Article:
- This is the first book of its kind to review a series of contemporary novels in English through the prism of the critical and theoretical categories of grievability and ungrievability. In the wake of Judith Butler’s work on (un-)grievable groups, it addresses the ways in which fiction in English since the 1990s operates in its singularity to delve into the socio-cultural construction of grievability, thereby refining and displacing the more traditional categories of subalternity, inaudibility and invisibility associated with the poetics of postmodernism.
- It also considers these categories in relation with the neighbouring issues of visibility and invisibility, ultimately providing a welcome prism though which to envisage such secular forms as the obituary and the elegy. Such genres provide means to perform mourning or, conversely, postulate an ethics of melancholia through continuing attachment to the departed.
- Central to the objectives of this volume is the idea of providing an analysis of how Butler’s influential categories may be of specific use to literary scholars all the more so as, in our post-trauma age, this traditional function of literature has brought to the fore such aspects of grievability as the influence of race, class, gender and/or sexual orientation in the determination of the grievability or ungrievability of the human beings exposed to individual or collective violence.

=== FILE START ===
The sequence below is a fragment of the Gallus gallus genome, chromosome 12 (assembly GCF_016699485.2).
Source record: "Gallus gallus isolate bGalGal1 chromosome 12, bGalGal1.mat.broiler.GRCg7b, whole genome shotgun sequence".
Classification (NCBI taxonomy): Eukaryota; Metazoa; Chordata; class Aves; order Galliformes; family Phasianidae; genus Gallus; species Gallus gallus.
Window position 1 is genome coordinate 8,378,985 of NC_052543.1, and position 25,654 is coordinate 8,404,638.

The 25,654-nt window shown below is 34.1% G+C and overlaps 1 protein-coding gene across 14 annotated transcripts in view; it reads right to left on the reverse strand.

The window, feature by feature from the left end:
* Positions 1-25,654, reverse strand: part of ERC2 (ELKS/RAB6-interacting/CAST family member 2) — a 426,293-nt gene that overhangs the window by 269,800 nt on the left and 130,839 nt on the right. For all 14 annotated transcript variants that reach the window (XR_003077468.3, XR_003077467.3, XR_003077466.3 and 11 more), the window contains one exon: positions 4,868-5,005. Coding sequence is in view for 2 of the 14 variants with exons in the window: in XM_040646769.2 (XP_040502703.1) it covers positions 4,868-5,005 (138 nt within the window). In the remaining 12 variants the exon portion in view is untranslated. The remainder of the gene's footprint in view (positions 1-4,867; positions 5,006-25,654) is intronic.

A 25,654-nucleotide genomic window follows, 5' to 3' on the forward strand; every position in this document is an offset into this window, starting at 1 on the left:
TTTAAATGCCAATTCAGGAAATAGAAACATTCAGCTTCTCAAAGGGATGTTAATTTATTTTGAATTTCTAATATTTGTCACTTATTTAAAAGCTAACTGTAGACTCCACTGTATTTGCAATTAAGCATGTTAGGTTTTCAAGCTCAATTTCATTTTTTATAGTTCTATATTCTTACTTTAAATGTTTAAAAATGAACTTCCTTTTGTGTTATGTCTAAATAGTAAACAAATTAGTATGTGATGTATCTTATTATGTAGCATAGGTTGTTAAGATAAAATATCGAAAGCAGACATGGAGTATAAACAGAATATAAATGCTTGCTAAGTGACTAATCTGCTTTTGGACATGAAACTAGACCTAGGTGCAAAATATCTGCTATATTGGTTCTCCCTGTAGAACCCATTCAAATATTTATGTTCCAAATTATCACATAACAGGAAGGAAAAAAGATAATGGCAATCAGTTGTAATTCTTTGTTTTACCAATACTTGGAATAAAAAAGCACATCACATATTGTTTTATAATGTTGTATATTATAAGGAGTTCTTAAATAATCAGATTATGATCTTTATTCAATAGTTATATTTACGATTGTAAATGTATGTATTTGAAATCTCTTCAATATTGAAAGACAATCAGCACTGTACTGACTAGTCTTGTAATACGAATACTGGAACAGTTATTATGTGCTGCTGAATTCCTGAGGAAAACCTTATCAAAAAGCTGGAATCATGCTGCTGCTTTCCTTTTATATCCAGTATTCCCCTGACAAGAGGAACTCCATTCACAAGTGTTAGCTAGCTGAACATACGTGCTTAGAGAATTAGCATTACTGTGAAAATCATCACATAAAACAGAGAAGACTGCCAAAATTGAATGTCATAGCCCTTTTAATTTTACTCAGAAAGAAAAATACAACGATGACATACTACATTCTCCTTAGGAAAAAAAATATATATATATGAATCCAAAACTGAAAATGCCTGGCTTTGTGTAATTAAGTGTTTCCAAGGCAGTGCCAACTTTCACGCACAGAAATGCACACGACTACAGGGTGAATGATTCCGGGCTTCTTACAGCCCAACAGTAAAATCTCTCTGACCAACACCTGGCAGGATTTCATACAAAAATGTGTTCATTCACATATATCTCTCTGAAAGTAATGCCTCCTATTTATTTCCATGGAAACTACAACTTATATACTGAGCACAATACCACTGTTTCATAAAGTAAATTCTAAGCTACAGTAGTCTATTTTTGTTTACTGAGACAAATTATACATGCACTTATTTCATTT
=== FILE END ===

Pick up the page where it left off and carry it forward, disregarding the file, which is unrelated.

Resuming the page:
- More concretely, this book uses the prism of (un-)grievability to contribute to the study of the ethics and politics of literature, taking on board the ethics and politics of form. It shows how some fictions delve into the lives of those considered ungrievable and are submitted to invisibility and/or illicit dead, while, in perpetrator trauma fictions, it is the perpetrators themselves whose refusal or impossibility to acknowledge the harm done to others under warfare conditions, foster a relation of spectrality that transforms the unfairly killed into ghosts who cannot be laid down to rest.
- The essays collected in this volume relate the relevance of the above-mentioned critical and theoretical categories to various cultural areas of the English-speaking world, charting the singularities and common concerns of an array of contemporary texts and themes relating to various grounds of relegation and invisibilisation.
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